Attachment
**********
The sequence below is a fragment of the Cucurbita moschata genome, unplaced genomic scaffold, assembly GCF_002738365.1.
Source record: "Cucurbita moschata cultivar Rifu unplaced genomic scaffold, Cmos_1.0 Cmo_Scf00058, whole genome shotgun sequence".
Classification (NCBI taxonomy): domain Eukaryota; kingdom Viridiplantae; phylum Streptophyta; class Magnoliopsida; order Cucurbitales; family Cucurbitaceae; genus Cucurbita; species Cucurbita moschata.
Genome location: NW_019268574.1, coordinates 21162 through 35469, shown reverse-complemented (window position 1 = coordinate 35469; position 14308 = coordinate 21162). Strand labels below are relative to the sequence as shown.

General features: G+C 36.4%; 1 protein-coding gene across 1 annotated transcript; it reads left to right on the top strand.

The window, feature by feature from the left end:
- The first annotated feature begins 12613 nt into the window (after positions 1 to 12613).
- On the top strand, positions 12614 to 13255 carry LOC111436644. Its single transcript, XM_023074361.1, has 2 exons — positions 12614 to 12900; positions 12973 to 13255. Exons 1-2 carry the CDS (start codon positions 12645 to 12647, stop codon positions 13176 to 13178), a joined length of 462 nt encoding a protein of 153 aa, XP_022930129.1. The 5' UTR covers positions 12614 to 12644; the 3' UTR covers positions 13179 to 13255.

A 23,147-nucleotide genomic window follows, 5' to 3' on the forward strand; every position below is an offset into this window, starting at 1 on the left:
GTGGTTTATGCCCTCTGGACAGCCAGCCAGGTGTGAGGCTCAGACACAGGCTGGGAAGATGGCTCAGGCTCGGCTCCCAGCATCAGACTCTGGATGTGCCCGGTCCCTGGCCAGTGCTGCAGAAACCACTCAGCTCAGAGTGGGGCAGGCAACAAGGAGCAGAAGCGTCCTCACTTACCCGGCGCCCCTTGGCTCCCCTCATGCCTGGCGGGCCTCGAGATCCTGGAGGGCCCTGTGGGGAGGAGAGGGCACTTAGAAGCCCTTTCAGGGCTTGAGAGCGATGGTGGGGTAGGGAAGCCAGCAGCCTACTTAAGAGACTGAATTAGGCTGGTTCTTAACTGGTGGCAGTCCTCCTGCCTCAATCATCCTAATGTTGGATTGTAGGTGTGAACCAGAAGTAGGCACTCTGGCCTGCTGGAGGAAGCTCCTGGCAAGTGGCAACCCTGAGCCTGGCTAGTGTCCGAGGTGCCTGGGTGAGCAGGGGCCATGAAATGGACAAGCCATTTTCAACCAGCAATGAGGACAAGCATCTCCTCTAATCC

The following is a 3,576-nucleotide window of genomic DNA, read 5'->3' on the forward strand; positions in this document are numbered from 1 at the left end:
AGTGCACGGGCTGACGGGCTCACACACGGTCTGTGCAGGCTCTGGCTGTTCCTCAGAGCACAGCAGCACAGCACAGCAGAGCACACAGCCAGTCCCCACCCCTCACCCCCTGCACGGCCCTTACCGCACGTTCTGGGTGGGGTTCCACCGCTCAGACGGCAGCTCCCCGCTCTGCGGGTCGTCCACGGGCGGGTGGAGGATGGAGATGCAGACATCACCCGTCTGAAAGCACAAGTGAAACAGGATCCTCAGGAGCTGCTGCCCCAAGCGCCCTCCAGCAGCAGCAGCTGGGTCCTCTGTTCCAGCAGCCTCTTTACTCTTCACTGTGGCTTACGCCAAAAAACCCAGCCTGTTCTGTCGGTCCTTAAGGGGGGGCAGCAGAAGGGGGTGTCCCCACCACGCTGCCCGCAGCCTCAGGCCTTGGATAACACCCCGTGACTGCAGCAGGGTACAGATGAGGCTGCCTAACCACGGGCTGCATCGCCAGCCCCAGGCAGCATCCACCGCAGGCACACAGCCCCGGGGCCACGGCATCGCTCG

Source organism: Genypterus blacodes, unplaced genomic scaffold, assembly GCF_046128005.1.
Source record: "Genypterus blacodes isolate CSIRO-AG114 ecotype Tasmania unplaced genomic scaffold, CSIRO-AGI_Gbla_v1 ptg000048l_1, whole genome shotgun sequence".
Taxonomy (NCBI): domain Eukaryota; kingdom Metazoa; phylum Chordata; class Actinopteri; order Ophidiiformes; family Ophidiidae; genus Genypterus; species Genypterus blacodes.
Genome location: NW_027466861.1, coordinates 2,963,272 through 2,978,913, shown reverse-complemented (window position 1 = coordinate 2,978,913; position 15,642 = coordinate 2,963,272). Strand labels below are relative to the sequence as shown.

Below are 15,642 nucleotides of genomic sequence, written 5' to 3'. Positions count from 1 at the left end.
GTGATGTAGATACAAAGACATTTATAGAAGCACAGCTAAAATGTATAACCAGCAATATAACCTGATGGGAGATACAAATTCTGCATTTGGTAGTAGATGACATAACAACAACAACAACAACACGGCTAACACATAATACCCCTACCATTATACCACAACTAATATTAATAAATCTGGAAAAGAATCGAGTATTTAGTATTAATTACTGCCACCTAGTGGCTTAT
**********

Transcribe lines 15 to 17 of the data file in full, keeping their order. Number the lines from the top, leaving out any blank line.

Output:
Taxonomy (NCBI): domain Eukaryota; kingdom Metazoa; phylum Chordata; class Actinopteri; order Ophidiiformes; family Ophidiidae; genus Genypterus; species Genypterus blacodes.
Genome location: NW_027466861.1, coordinates 2,963,272 through 2,978,913, shown reverse-complemented (window position 1 = coordinate 2,978,913; position 15,642 = coordinate 2,963,272). Strand labels below are relative to the sequence as shown.

Below are 15,642 nucleotides of genomic sequence, written 5' to 3'. Positions count from 1 at the left end.